It’s like it happened in the next room a few moments ago. That is how clear the memory is.
I’m ten or eleven. My dad is the editor of the local paper : the Kiama Independent. We’re (five children and two parents) living on top of each other in a three bedroom house. Which left everybody with nearly no privacy : especially for my Dad to do his job as journalist. As I have just found out.
It’s a Saturday or a Sunday afternoon. With no particular reason, I walk from the postage stamp sized kitchen into the postcard sized lounge room at the front. It was completely taken up by an old sofa, a coffee table, the TV and the phone. And my Dad.
I enter the room and my first thought is,” Why is Dad talking on the phone like that?” He isn’t using his normal telephone voice. That was a mellow and clear baritone : perfect for dictating copy. He is speaking so softly I could barely hear any of the words. Then I caught a fragment of the conversation. One phrase. And that phrase was enough.
He said, “The name has just been released.” And I knew instantly what it was all about. A deathknock.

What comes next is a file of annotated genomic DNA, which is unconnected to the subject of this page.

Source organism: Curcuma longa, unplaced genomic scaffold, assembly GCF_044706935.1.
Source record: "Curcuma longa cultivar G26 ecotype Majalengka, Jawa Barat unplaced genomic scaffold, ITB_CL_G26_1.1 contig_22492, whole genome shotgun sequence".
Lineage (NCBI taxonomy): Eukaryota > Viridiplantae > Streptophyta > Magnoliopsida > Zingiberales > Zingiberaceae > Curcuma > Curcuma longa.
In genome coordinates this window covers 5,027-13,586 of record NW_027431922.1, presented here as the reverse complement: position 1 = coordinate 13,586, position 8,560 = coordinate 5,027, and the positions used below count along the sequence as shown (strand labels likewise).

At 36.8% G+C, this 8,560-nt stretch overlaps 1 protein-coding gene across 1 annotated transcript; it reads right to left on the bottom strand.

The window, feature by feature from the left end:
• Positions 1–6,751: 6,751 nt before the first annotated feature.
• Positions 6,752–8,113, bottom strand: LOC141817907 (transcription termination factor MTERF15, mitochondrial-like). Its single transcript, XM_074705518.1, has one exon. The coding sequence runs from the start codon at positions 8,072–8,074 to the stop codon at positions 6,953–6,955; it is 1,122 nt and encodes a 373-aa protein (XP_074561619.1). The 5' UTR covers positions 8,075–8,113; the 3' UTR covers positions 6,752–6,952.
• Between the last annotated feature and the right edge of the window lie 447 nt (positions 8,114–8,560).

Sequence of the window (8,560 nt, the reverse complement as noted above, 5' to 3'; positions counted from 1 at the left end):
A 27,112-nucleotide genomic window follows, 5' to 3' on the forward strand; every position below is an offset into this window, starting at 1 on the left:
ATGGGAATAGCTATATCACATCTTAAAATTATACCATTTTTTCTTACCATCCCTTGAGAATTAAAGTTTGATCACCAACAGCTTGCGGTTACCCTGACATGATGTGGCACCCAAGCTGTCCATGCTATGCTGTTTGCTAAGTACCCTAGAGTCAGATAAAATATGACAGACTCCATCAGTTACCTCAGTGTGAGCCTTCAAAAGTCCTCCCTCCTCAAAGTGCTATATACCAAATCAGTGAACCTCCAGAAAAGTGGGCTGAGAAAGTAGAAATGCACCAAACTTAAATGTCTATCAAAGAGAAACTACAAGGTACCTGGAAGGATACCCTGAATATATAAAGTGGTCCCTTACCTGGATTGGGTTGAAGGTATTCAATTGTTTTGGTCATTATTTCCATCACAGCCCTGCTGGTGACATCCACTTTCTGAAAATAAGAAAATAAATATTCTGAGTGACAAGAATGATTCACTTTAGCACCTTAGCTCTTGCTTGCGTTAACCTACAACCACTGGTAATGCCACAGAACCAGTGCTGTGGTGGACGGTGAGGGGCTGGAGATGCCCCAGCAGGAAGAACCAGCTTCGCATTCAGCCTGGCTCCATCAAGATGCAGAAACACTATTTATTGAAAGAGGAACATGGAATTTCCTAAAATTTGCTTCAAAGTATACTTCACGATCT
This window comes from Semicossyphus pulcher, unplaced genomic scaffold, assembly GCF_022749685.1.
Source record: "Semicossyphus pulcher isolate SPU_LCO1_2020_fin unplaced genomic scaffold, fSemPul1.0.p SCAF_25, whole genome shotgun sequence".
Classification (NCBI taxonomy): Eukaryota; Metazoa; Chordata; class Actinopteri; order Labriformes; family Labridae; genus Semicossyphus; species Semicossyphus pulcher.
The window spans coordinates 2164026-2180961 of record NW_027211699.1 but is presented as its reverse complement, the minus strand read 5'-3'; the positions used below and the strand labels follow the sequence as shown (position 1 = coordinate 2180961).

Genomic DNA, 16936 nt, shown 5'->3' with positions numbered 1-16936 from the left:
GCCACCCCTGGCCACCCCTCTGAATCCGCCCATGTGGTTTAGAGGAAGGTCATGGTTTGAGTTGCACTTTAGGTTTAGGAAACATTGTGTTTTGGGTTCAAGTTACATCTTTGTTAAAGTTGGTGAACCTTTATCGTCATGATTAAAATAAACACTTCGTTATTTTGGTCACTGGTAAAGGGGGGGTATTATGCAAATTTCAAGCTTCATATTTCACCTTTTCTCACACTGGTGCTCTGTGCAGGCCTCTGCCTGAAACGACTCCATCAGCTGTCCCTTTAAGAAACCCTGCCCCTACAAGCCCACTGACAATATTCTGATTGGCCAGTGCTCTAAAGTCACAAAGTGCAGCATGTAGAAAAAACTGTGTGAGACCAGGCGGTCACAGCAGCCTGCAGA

Right now, Dad is the second person talking to the next of kin who has just lost a loved one. The first person to inform them was the police. Then the name would be released to the media for publication.
Optionally the media would then contact the next of kin. That contact was nicknamed the deathknock : a name I’ll never forget. Right now, Dad is doing his job. He has to report the story. He isn’t enjoying it at all. If he could whisper away their grief he would. He knows right now that this phone call can only compound the grief being experienced by that relative or friend.
I want to leave. I feel like I have stumbled into a conversation in a foreign land. One that I didn’t want to hear, had nothing to do with me, was awkward as anything I would encounter. I left as quickly as I could. I didn’t hear him hang up.
That deathknock stayed with me for many years. It was the one factor that affected my career choice of being a journalist. Over the subsequent years, Dad did talk about the deathknocks but only to say he had done them (from a distance as it were). He never said who he spoke to nor related what was said.
But now I’m listening to my father’s deferential voice and manner to someone who just lost a loved one. I’m thinking this is the one thing I could not do as a journalist.
And yet I don’t have to look far to find the insensitivity of journalists towards people in that situation. I couldn’t do that either.